Tuesday 14 September 2010
[Katy Clark in the Chair]
Motion made, and Question proposed, That the sitting be now adjourned.—(Mr Newmark.)
I am grateful for the opportunity to hold this debate because, over the recess, a number of studies and reports have emerged that have analysed and cast doubt on some of the central claims of the coalition Government in respect of the impact of the Budget and the differential impact that the comprehensive spending review will have on the lowest-income households. All claims about the June Budget being progressive are now being dismantled, and the theme that the pain will be shared is proving to be clearly inaccurate. The refrain has been “We’re all in this together,” and that has been explicitly stated by the Chancellor of the Exchequer. The claim that the measures in the June Budget are progressive has been widely echoed by Government Members, yet that is clearly not the case. In challenging that assertion and asking further questions of the Minister, I am hoping that the Government will, even at this late stage, see sense and acknowledge the dangers that are implicit in a number of their proposals.
I will draw heavily on the analysis carried out by Institute of Fiscal Studies, which has been challenged by defensive Ministers, and I look forward to hearing what the Minister has to say this morning. It would be wise for Ministers not to rubbish the IFS conclusions too rapidly, not least because they extensively used such research when they were in opposition. When the Chancellor was in opposition, he did not hesitate to summon IFS statistics to his aid when he was participating in pre-election economy debates, and the Conservative party policy document, “Labour’s Two Nations”, published in 2010, favourably quoted IFS research in its attack on Labour’s record on poverty, so what is sauce for the goose must surely be sauce for the gander.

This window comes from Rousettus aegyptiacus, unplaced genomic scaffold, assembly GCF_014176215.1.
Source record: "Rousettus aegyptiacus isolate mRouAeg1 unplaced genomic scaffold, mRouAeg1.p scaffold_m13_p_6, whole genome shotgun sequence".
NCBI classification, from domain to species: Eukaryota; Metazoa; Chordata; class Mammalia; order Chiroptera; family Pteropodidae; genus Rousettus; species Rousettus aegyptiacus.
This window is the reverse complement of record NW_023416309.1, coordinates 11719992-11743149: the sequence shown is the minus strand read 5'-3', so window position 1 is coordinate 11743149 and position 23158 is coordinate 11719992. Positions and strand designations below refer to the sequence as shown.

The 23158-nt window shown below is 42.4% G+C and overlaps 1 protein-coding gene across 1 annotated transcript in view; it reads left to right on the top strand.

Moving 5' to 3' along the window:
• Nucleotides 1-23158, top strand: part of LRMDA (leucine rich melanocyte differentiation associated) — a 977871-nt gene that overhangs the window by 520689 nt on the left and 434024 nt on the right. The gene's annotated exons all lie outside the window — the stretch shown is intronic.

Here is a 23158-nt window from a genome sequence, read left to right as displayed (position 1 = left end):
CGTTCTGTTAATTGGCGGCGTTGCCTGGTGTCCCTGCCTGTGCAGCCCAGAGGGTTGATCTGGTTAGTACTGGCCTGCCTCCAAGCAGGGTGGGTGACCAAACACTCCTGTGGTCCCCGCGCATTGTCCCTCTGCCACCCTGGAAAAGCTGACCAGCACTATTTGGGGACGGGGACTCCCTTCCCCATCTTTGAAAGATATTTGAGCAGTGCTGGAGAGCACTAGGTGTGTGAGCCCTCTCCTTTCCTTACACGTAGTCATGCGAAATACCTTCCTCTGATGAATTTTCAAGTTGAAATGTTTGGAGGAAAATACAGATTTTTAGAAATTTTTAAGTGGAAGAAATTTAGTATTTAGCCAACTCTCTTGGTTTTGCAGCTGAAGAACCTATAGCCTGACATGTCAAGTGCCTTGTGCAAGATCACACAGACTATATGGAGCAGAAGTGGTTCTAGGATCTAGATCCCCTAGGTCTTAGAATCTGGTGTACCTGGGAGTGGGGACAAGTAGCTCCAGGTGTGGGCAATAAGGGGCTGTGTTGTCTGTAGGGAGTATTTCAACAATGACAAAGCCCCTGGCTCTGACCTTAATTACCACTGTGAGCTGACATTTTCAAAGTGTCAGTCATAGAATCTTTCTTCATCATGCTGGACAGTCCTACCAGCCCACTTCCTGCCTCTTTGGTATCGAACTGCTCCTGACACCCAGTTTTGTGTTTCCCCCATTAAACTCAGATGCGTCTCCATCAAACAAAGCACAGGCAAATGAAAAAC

Before talking a little about the content of the IFS critique of Government policy, I want to spend a moment or two challenging the two myths that are repeated so frequently: that Labour’s record on inequality was a failure and demonstrated the inability of the Labour Government to put forward progressive measures; and that the Labour Government failed to tackle the reform agenda, and particularly welfare reform.
On that latter assertion, I am sure that the hon. Lady has avidly read the books of Lord Mandelson and the erstwhile Prime Minister, Tony Blair; it is fair to point out that both would stand up and say that the reform agenda did not go through in the way in which they envisaged, and that there was insufficient planning in the run-up to May 1997 to enable them to succeed in making the reforms to the welfare system that were required. I am not suggesting for one minute that such decisions are easy. I am sure that the coalition Government will face some significant problems in the years to come, despite the quite significant long-term planning that took place in the run-up to 201. That planning is in great contrast to what happened when there was an incoming Labour Government 13 years ago.
I am grateful to the hon. Gentleman for his comments. I will not shy away from it: there was internal debate within the Labour party, both in the run-up to 1997 and subsequently, on what reform agenda was needed and how it would be carried forward. As can be traced through numerous speeches in Parliament and elsewhere, I was not always in agreement with the priorities of either Tony Blair or Peter Mandelson. It is historically inaccurate to claim that the welfare state was not subject to significant reform throughout the 13-year period. One of the earliest, and fairly controversial, proposals was on incapacity benefits; it was voted on in 1998. The first clash that took place after the 1997 Government were elected was over lone-parent benefits. Housing benefit was subject to a number of changes. My hon. Friend the Member for Bishop Auckland (Helen Goodman), who was a Minister at the time, will confirm that I beat a path to her door to exercise my concerns about what the Labour Government were proposing on housing benefit reforms, which I felt then and feel now were wrong, but which have been picked up on and exaggerated by the Government.